The effects of the implementing the above embodiments can be described mathematically. If A1>>A2, i.e., transmissions occur mostly on the primary antenna, then the fingers of the non-TD receiver will lock on to the signals from antenna A1, with SNR as follows:
But if switching occurs, then at some points, A1<<A2, and the fingers of the non-TD receiver will lock on to the signals from antenna A2, with SNR as follows:
The goal of the embodiments is to provide good coverage over portions of the interleaved modulation symbols in a reliable manner. In other words, within a frame of modulation symbols received by a remote station, there will occur corrupted bits and uncorrupted bits. However, due to the “rhythmic” interaction between the two antennas, the uncorrupted bits will arrive in good enough condition so that the receiver can effectively utilize the error control coding techniques described previously.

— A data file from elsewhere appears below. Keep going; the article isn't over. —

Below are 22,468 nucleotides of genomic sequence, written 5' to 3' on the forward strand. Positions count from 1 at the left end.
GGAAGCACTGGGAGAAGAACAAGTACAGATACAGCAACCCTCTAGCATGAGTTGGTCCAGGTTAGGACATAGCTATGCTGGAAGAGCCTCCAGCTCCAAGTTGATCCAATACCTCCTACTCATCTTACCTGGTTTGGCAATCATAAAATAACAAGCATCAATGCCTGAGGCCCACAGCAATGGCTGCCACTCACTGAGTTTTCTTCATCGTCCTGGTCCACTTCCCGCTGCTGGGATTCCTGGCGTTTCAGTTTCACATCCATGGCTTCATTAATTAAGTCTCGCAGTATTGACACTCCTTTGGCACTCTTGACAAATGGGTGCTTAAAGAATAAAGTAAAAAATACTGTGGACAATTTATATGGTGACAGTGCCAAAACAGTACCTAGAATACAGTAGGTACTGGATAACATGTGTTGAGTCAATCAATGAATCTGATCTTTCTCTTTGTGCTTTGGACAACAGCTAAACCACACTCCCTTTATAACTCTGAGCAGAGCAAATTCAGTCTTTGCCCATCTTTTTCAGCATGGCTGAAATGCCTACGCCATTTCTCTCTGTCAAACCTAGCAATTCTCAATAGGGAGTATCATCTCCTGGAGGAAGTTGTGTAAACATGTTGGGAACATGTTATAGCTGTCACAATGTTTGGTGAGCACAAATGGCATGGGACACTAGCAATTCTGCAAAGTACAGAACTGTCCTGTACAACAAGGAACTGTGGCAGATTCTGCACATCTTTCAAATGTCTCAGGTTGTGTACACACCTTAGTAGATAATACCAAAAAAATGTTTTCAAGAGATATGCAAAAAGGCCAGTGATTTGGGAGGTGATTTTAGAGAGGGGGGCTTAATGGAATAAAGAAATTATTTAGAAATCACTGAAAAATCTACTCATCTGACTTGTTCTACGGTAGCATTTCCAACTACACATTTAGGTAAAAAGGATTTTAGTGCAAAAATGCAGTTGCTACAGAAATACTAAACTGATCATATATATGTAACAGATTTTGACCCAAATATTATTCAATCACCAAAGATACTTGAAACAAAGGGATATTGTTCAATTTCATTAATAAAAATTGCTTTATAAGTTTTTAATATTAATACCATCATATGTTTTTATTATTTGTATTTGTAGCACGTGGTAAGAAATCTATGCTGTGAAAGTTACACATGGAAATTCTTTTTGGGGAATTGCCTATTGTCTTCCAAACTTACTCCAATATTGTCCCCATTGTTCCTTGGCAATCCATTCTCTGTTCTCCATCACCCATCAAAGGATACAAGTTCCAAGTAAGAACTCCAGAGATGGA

The above embodiments have been described in relation to a transmission diversity system. However, the embodiments can also be extended for the purpose of converting a system without transmission diversity into a system with the benefits of transmission diversity. In particular, the system without transmission diversity can be altered in order to attain the robustness of a system with transmission diversity. The switching apparatus can be communicatively coupled to non-TD base stations so that the stream of modulation symbols that would otherwise be transmitted on a single antenna could be transmitted on multiple antennas. Hence, if a remote station is out of the transmission path of one antenna, it may still be in the transmission path of another antenna.